Photo of Gregg E. Clifton

Gregg E. Clifton is a Principal in the Phoenix, Arizona, office of Jackson Lewis P.C. He is Co-Leader of the Collegiate and Professional Sports Practice Group and serves as the editor of the firm’s sports law blog.

Mr. Clifton has extensive experience in the collegiate and professional sports world. He has advised numerous professional franchises on general labor and employment issues, including Title III ADA regulatory compliance and wage and hour issues. He serves as lead counsel for several Major League Baseball teams in their salary arbitration matters and has represented NCAA and NAIA collegiate clients regarding rules compliance, investigatory matters and in disciplinary hearings. In addition, he has handled Title IX investigations and compliance issues for NCAA and NAIA member institutions. Mr. Clifton has also worked extensively in the area of agent regulation and enforcement in professional and college sports and regularly provides counsel on issues relating to NCAA and NAIA amateurism issues and athlete eligibility questions. He has also served as an expert witness in matters involving sports agents’ work and responsibilities, as well as athlete compensation issues.

Prior to joining Jackson Lewis, he spent six years as Chief Operating Officer and Vice President of Team Sports for Gaylord Sports Management. He also served as President of the Athlete and Entertainment Division for famed sports attorney Bob Woolf’s firm, Woolf Associates, in Boston.

Mr. Clifton began his career as an Associate at Jackson Lewis where he focused his practice on traditional labor law. He continues to counsel clients in the areas of collective bargaining negotiations, representation cases, arbitrations and National Labor Relations Board matters.

Mr. Clifton frequently serves as an expert speaker to law schools, including Harvard University, Boston College, Hofstra University and Arizona State University, and bar associations regarding sports law issues, including agent regulation and salary arbitration. He is also often cited as an expert source in national news media for his commentary and opinion on legal issues in sports.

In the wake of a recent trial court decision finding that minor league baseball players are year-round employees, California State Senator Josh Becker has introduced legislation proposing that California enact the Minor League Baseball Players’ Bill of Rights.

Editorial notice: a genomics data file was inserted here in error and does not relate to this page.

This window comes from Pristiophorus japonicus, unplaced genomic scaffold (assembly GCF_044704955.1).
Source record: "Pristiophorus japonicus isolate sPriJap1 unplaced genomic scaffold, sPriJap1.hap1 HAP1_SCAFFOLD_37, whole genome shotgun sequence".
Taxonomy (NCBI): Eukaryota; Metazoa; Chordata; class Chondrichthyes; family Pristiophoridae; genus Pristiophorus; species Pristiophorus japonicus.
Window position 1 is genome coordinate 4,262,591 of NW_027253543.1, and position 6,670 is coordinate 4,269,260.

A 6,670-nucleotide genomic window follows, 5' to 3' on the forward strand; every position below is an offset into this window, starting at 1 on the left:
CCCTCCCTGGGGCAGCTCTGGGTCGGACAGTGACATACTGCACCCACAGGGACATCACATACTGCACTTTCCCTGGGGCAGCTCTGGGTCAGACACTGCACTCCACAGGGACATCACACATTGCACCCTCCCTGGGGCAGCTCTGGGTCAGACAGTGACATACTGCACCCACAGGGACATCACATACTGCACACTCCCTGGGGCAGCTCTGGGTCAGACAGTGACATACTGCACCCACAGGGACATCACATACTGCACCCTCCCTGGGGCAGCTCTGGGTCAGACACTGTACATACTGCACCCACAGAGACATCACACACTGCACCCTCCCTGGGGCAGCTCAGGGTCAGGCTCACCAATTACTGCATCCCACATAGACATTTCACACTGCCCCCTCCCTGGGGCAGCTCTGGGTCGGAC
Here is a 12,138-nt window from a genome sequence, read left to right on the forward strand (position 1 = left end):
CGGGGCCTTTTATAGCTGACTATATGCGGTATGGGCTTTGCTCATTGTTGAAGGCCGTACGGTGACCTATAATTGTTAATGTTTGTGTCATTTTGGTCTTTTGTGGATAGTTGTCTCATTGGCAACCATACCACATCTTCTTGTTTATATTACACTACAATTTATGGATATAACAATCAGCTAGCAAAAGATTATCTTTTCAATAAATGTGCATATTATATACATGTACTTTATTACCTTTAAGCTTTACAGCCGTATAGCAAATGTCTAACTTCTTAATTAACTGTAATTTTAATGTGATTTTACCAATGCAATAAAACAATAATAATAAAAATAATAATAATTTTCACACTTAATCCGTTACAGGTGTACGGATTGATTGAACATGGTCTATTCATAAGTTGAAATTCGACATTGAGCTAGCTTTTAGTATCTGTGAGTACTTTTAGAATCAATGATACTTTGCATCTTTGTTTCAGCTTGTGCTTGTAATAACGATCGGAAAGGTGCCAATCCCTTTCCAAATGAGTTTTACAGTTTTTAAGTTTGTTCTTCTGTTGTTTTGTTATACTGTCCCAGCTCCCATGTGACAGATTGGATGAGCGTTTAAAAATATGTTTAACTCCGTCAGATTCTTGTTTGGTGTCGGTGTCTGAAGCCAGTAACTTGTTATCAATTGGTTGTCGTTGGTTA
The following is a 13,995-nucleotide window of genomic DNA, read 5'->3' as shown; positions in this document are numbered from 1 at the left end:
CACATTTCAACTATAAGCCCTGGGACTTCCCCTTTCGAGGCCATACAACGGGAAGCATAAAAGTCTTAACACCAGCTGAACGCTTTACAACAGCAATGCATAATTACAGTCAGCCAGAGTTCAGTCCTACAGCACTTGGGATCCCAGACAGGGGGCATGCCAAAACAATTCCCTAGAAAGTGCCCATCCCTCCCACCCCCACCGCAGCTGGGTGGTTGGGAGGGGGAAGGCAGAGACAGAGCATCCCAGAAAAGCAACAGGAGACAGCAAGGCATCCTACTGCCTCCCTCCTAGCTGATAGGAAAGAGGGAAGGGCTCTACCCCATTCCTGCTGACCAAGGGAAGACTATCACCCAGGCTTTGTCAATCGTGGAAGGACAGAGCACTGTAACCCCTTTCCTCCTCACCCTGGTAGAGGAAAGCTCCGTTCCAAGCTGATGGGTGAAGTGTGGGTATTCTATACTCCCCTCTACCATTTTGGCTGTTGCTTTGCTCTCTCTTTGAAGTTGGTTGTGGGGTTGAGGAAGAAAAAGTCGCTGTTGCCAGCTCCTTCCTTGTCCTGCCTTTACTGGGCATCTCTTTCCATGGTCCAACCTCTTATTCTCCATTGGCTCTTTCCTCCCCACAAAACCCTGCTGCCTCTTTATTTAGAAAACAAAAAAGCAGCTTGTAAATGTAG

Click here to read more on the California Workplace Law Blog.

Maryland State Delegate Jay Walker has introduced Maryland House Bill 1431, entitled Public High Schools-Student Athletes-Compensation for Name, Image and Likeness, which would authorize public high school athletes in the state to enter into name, image and likeness contracts (NIL), provided certain conditions are met, including the co-signing of any agreement by a parent

Ongoing efforts to urge the National Labor Relations Board (NLRB) to classify student-athletes as employees continue with the latest unfair labor charge filed by the National College Players Association (NCPA) and their Executive Director Ramogi Huma. The unfair labor practice charge alleges that the NCAA, the Pac-12 Conference, and University of Southern California (USC) and

Iowa lawmakers have expanded on federal efforts to make student-athletes employees. They have introduced legislation (H.F. 2055) to classify intercollegiate athletes at Iowa’s state universities as state employees. This follows a year in which numerous state legislative efforts established name, image, and likeness rights for student-athletes and federal court decisions further impacted student-athletes’ rights.

The

After a nearly four-year battle, delayed by COVID-19 and the untimely death of the initial arbitrator assigned to the case, former University of Connecticut men’s basketball head coach Kevin Ollie has been determined to have been improperly terminated and was awarded slightly more than $11.1 million. Replacement arbitrator Mark Irvings concluded that even though Ollie

Major League Baseball (MLB) exercised its legal right and remedy guaranteed pursuant to current federal labor laws when it commenced a lockout of its players shortly after the five-year collective bargaining agreement (CBA) between MLB and the Major League Baseball Players Association expired at midnight on December 2.

This marks the first work stoppage in

Not only are name, image, and likeness (NIL) rights being asserted in collegiate sports, high school athletics are beginning to experience expansion of NIL rights as well.

After the National Collegiate Athletic Association (NCAA) announced it would no longer enforce almost all of its NIL rules prohibiting individual athletes competing at NCAA-affiliate institutions from marketing

Unable to find a student-athlete willing to file an unfair labor practice charge to support the effort of the General Counsel of the National Labor Relations Board (NLRB) to reclassify student-athletes as “employees” as defined in the National Labor Relations Act (NLRA), Michael Hsu, co-founder of the recently formed college basketball player advocacy group, the

Texas House Bill 25, “The Save Women’s Sports Bill,” would bar public school students from participating in interscholastic athletic opportunities designated for the opposite “biological sex.”

The proposed legislation was passed by the Texas State Senate by a 19-12 margin, and an amended version of the measure received support and approval from the State House